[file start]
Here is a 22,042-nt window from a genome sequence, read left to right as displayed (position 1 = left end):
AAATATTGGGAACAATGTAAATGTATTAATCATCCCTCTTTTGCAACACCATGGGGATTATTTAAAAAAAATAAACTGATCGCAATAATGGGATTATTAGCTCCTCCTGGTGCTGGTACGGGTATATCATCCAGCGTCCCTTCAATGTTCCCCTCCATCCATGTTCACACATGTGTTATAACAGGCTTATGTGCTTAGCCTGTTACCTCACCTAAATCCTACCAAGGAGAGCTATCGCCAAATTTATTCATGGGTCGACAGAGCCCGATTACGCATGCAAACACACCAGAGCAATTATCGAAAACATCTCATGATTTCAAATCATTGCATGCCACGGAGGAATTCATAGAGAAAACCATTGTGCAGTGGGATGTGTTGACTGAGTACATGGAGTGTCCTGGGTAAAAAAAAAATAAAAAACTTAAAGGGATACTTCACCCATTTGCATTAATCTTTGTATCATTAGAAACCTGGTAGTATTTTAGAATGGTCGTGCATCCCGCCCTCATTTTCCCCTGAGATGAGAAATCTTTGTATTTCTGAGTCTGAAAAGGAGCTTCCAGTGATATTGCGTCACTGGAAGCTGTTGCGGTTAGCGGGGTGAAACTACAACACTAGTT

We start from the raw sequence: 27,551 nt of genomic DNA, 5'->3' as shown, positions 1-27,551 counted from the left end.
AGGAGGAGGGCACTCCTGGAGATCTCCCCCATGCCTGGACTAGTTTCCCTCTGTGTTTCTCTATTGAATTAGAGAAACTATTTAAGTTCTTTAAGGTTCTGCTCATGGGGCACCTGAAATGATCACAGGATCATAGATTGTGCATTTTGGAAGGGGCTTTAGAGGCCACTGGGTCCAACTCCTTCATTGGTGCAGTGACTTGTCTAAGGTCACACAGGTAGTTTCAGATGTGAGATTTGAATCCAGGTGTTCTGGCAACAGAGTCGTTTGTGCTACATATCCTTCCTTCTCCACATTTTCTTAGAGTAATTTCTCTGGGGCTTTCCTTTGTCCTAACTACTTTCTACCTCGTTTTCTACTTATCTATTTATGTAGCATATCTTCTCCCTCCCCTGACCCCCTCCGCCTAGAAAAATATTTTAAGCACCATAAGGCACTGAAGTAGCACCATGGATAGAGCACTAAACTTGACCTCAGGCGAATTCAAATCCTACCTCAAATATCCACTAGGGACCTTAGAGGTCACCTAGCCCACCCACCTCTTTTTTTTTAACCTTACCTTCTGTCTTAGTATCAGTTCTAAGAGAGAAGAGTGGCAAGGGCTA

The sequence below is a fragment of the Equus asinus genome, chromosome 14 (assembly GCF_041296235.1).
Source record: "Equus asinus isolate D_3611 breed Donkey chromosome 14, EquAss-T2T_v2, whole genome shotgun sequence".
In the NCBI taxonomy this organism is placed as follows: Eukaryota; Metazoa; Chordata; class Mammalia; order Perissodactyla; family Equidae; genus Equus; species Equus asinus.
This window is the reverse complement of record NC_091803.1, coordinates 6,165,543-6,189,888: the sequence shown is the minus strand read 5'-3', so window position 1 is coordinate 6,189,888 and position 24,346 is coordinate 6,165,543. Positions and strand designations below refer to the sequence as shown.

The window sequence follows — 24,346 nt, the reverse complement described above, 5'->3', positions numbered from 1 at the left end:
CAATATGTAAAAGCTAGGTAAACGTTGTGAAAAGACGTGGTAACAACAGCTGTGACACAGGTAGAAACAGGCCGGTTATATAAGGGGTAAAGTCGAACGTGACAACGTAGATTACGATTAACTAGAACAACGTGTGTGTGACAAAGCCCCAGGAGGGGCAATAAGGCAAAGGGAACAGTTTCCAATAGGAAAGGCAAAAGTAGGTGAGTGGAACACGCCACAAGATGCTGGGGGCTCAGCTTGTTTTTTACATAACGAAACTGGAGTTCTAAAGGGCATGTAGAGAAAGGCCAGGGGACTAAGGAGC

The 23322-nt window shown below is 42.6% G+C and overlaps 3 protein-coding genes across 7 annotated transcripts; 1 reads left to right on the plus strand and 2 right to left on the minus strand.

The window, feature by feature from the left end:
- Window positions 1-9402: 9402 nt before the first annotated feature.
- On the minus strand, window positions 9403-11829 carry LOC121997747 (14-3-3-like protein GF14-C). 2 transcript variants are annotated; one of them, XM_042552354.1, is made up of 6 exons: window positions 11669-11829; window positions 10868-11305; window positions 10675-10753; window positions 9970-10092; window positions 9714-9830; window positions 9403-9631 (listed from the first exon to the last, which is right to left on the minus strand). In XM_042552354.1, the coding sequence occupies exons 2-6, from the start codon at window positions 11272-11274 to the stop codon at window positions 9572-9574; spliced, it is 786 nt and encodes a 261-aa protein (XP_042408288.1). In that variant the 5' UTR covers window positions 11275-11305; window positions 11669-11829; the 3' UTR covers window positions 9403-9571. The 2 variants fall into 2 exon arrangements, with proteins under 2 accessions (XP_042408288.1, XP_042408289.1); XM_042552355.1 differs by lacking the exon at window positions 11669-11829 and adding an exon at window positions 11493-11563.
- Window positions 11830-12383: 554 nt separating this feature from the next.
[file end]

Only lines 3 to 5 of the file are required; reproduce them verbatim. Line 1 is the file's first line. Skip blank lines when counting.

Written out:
We start from the raw sequence: 27,551 nt of genomic DNA, 5'->3' as shown, positions 1-27,551 counted from the left end.
AGGAGGAGGGCACTCCTGGAGATCTCCCCCATGCCTGGACTAGTTTCCCTCTGTGTTTCTCTATTGAATTAGAGAAACTATTTAAGTTCTTTAAGGTTCTGCTCATGGGGCACCTGAAATGATCACAGGATCATAGATTGTGCATTTTGGAAGGGGCTTTAGAGGCCACTGGGTCCAACTCCTTCATTGGTGCAGTGACTTGTCTAAGGTCACACAGGTAGTTTCAGATGTGAGATTTGAATCCAGGTGTTCTGGCAACAGAGTCGTTTGTGCTACATATCCTTCCTTCTCCACATTTTCTTAGAGTAATTTCTCTGGGGCTTTCCTTTGTCCTAACTACTTTCTACCTCGTTTTCTACTTATCTATTTATGTAGCATATCTTCTCCCTCCCCTGACCCCCTCCGCCTAGAAAAATATTTTAAGCACCATAAGGCACTGAAGTAGCACCATGGATAGAGCACTAAACTTGACCTCAGGCGAATTCAAATCCTACCTCAAATATCCACTAGGGACCTTAGAGGTCACCTAGCCCACCCACCTCTTTTTTTTTAACCTTACCTTCTGTCTTAGTATCAGTTCTAAGAGAGAAGAGTGGCAAGGGCTA

The sequence below is a fragment of the Equus asinus genome, chromosome 14 (assembly GCF_041296235.1).